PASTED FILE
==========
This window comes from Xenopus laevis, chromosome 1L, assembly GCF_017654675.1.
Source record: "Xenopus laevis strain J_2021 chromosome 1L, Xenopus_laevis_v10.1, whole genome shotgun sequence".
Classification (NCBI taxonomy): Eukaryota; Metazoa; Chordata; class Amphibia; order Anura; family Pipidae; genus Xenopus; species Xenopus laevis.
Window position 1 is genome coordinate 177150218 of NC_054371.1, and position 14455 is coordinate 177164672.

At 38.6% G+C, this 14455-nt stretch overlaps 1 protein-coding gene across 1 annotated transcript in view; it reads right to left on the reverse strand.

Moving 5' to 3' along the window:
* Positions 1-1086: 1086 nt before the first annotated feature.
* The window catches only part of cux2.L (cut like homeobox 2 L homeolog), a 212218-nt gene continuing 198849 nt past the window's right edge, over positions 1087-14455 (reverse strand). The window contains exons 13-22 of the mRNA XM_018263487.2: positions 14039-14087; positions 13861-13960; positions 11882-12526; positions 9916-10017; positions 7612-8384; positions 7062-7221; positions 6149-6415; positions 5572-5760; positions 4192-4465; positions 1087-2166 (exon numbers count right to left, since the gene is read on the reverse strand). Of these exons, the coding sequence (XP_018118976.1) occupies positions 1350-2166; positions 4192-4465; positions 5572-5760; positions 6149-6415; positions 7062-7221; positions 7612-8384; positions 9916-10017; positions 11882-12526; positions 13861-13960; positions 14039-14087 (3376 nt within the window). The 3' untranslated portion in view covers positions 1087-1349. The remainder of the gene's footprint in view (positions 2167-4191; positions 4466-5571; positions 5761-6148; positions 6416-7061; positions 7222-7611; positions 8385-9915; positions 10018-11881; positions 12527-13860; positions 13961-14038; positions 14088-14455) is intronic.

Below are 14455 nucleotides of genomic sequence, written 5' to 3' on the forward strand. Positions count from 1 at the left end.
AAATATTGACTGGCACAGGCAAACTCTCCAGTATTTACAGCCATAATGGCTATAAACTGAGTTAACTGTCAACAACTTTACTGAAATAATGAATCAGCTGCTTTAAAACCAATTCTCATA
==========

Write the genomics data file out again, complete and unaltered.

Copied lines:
This window comes from Xenopus laevis, chromosome 1L, assembly GCF_017654675.1.
Source record: "Xenopus laevis strain J_2021 chromosome 1L, Xenopus_laevis_v10.1, whole genome shotgun sequence".
Classification (NCBI taxonomy): Eukaryota; Metazoa; Chordata; class Amphibia; order Anura; family Pipidae; genus Xenopus; species Xenopus laevis.
Window position 1 is genome coordinate 177150218 of NC_054371.1, and position 14455 is coordinate 177164672.

At 38.6% G+C, this 14455-nt stretch overlaps 1 protein-coding gene across 1 annotated transcript in view; it reads right to left on the reverse strand.

Moving 5' to 3' along the window:
* Positions 1-1086: 1086 nt before the first annotated feature.
* The window catches only part of cux2.L (cut like homeobox 2 L homeolog), a 212218-nt gene continuing 198849 nt past the window's right edge, over positions 1087-14455 (reverse strand). The window contains exons 13-22 of the mRNA XM_018263487.2: positions 14039-14087; positions 13861-13960; positions 11882-12526; positions 9916-10017; positions 7612-8384; positions 7062-7221; positions 6149-6415; positions 5572-5760; positions 4192-4465; positions 1087-2166 (exon numbers count right to left, since the gene is read on the reverse strand). Of these exons, the coding sequence (XP_018118976.1) occupies positions 1350-2166; positions 4192-4465; positions 5572-5760; positions 6149-6415; positions 7062-7221; positions 7612-8384; positions 9916-10017; positions 11882-12526; positions 13861-13960; positions 14039-14087 (3376 nt within the window). The 3' untranslated portion in view covers positions 1087-1349. The remainder of the gene's footprint in view (positions 2167-4191; positions 4466-5571; positions 5761-6148; positions 6416-7061; positions 7222-7611; positions 8385-9915; positions 10018-11881; positions 12527-13860; positions 13961-14038; positions 14088-14455) is intronic.

Below are 14455 nucleotides of genomic sequence, written 5' to 3' on the forward strand. Positions count from 1 at the left end.
AAATATTGACTGGCACAGGCAAACTCTCCAGTATTTACAGCCATAATGGCTATAAACTGAGTTAACTGTCAACAACTTTACTGAAATAATGAATCAGCTGCTTTAAAACCAATTCTCATA